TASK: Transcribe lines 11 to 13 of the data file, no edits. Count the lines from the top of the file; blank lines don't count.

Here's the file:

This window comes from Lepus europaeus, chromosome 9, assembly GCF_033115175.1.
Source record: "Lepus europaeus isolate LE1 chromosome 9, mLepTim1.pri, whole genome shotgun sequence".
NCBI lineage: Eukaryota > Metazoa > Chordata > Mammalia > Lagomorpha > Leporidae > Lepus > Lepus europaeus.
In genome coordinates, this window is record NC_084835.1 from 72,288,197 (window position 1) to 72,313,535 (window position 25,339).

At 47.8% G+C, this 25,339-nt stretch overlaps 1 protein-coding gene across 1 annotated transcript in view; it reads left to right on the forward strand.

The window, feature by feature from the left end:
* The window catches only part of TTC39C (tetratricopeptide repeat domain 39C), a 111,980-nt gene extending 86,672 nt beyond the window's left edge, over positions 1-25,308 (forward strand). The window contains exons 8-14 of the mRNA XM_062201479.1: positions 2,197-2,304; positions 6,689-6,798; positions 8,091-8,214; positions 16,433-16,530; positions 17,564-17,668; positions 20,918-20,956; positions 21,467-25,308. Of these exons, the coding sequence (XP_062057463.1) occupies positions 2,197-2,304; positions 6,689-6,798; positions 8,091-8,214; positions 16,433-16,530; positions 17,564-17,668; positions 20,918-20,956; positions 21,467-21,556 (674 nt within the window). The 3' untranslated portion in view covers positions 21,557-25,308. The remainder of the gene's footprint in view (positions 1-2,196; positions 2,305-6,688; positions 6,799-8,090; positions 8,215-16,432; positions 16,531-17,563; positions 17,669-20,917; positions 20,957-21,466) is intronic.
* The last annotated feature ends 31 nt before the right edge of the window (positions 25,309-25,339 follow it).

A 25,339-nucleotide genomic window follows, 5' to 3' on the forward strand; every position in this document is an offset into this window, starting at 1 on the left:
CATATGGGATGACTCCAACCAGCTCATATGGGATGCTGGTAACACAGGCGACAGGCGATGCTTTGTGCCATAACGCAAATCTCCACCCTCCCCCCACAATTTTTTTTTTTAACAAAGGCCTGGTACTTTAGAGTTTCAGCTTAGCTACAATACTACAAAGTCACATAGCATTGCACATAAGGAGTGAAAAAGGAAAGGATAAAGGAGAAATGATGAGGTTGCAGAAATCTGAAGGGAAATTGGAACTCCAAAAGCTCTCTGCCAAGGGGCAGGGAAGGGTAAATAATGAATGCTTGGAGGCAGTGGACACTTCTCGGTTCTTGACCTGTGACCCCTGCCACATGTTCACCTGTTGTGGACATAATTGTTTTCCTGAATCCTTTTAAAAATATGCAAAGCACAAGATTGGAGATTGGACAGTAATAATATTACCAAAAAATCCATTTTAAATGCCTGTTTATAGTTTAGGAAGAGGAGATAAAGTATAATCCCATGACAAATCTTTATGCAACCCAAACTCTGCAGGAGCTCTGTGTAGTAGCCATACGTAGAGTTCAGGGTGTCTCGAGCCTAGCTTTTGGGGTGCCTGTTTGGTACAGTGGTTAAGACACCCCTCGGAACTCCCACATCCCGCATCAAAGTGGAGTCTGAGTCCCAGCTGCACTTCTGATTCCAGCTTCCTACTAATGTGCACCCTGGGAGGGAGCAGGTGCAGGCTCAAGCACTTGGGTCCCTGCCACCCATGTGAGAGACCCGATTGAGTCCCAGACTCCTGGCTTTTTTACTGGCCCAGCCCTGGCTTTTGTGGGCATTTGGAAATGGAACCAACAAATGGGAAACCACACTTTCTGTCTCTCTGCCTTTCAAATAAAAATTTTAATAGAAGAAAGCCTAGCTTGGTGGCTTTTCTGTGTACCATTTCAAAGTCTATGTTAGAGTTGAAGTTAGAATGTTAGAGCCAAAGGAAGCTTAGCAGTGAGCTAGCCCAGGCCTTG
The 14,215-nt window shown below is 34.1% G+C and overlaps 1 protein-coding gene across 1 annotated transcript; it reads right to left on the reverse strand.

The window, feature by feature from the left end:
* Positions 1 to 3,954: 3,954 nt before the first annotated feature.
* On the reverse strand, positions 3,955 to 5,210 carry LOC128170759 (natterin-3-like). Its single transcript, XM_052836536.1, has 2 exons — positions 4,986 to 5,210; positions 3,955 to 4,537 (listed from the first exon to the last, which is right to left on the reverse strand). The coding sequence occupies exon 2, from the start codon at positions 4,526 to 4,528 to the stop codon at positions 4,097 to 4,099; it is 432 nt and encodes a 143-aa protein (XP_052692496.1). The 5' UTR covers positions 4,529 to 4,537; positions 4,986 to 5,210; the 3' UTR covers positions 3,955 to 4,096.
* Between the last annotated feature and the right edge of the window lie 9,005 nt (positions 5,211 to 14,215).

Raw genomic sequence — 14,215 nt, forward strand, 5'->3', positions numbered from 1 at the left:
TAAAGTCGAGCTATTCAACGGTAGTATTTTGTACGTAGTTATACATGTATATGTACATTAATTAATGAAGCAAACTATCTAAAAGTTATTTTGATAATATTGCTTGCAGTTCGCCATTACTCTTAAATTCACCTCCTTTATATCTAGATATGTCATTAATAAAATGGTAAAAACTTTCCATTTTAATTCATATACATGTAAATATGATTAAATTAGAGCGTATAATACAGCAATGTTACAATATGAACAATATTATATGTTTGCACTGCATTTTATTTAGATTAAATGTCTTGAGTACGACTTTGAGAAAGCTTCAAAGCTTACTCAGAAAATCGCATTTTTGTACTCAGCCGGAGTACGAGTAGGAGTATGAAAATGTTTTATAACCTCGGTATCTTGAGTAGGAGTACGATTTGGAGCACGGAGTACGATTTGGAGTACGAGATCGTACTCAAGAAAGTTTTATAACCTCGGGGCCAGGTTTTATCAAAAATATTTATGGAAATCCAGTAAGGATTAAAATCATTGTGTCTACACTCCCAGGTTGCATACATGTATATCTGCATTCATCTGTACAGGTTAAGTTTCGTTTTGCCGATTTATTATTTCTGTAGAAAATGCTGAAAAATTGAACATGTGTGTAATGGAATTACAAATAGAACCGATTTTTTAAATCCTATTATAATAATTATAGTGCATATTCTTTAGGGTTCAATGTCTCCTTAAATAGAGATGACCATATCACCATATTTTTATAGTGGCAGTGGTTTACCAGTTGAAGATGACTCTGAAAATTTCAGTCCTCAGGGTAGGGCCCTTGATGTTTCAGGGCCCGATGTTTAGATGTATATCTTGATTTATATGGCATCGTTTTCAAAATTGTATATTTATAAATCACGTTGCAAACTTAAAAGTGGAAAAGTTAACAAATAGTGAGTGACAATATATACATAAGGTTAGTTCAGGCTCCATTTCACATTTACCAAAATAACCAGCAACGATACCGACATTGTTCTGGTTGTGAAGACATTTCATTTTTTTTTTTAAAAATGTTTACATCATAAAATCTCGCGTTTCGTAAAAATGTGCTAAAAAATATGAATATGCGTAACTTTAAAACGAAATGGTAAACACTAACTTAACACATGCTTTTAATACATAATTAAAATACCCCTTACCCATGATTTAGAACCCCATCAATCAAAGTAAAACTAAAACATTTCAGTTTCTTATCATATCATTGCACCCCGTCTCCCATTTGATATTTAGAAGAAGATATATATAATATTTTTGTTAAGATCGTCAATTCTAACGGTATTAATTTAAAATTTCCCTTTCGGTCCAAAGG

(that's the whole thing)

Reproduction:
The 14,215-nt window shown below is 34.1% G+C and overlaps 1 protein-coding gene across 1 annotated transcript; it reads right to left on the reverse strand.

The window, feature by feature from the left end:
* Positions 1 to 3,954: 3,954 nt before the first annotated feature.